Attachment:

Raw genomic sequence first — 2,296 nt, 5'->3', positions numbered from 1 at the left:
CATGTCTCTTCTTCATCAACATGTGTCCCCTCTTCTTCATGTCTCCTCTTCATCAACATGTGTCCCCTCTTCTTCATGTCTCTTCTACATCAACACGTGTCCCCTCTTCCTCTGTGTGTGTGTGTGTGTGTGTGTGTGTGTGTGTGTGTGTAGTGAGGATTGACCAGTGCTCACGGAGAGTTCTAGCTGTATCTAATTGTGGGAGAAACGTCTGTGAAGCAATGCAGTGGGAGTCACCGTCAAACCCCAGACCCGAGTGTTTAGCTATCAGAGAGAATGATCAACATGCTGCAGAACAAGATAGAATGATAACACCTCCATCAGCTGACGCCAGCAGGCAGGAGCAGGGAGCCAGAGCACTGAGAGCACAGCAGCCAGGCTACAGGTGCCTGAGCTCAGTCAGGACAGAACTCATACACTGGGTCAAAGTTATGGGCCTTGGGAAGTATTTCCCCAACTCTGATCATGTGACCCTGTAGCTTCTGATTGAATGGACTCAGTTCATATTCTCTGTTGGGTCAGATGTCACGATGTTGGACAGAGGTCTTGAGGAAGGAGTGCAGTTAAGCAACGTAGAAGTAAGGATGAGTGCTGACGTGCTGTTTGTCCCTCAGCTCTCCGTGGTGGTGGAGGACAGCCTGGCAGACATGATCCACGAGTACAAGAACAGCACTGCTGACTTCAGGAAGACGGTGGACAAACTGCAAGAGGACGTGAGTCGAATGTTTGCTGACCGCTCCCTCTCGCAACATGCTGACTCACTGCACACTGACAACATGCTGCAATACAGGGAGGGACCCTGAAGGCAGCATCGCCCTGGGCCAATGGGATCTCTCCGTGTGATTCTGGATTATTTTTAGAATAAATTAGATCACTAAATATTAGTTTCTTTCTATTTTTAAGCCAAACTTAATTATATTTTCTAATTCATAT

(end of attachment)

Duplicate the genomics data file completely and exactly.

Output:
Raw genomic sequence first — 2,296 nt, 5'->3', positions numbered from 1 at the left:
CATGTCTCTTCTTCATCAACATGTGTCCCCTCTTCTTCATGTCTCCTCTTCATCAACATGTGTCCCCTCTTCTTCATGTCTCTTCTACATCAACACGTGTCCCCTCTTCCTCTGTGTGTGTGTGTGTGTGTGTGTGTGTGTGTGTGTGTGTAGTGAGGATTGACCAGTGCTCACGGAGAGTTCTAGCTGTATCTAATTGTGGGAGAAACGTCTGTGAAGCAATGCAGTGGGAGTCACCGTCAAACCCCAGACCCGAGTGTTTAGCTATCAGAGAGAATGATCAACATGCTGCAGAACAAGATAGAATGATAACACCTCCATCAGCTGACGCCAGCAGGCAGGAGCAGGGAGCCAGAGCACTGAGAGCACAGCAGCCAGGCTACAGGTGCCTGAGCTCAGTCAGGACAGAACTCATACACTGGGTCAAAGTTATGGGCCTTGGGAAGTATTTCCCCAACTCTGATCATGTGACCCTGTAGCTTCTGATTGAATGGACTCAGTTCATATTCTCTGTTGGGTCAGATGTCACGATGTTGGACAGAGGTCTTGAGGAAGGAGTGCAGTTAAGCAACGTAGAAGTAAGGATGAGTGCTGACGTGCTGTTTGTCCCTCAGCTCTCCGTGGTGGTGGAGGACAGCCTGGCAGACATGATCCACGAGTACAAGAACAGCACTGCTGACTTCAGGAAGACGGTGGACAAACTGCAAGAGGACGTGAGTCGAATGTTTGCTGACCGCTCCCTCTCGCAACATGCTGACTCACTGCACACTGACAACATGCTGCAATACAGGGAGGGACCCTGAAGGCAGCATCGCCCTGGGCCAATGGGATCTCTCCGTGTGATTCTGGATTATTTTTAGAATAAATTAGATCACTAAATATTAGTTTCTTTCTATTTTTAAGCCAAACTTAATTATATTTTCTAATTCATAT